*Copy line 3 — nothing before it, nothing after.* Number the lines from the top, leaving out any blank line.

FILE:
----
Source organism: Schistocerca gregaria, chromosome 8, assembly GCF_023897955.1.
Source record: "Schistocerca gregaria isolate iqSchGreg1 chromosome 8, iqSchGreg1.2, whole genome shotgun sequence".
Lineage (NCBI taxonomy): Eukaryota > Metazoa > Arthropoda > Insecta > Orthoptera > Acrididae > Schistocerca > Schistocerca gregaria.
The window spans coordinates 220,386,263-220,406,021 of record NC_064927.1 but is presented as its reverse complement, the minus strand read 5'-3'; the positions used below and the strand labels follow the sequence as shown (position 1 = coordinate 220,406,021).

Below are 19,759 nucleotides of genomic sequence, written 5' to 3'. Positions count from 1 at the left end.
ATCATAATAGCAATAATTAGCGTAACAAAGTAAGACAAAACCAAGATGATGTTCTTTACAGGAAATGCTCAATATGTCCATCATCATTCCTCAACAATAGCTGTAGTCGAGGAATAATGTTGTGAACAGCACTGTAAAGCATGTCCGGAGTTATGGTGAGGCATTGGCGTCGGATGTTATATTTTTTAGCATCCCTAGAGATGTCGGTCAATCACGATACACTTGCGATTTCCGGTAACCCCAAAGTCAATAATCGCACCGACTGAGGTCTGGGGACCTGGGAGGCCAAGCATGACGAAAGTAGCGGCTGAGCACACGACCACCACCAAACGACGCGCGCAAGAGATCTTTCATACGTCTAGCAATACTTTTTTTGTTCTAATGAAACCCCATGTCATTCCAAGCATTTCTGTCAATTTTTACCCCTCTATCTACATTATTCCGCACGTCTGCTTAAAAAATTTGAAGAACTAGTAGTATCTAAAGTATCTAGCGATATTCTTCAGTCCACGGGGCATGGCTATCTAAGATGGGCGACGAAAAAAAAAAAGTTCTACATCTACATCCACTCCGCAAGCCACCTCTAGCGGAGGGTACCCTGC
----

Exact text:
Lineage (NCBI taxonomy): Eukaryota > Metazoa > Arthropoda > Insecta > Orthoptera > Acrididae > Schistocerca > Schistocerca gregaria.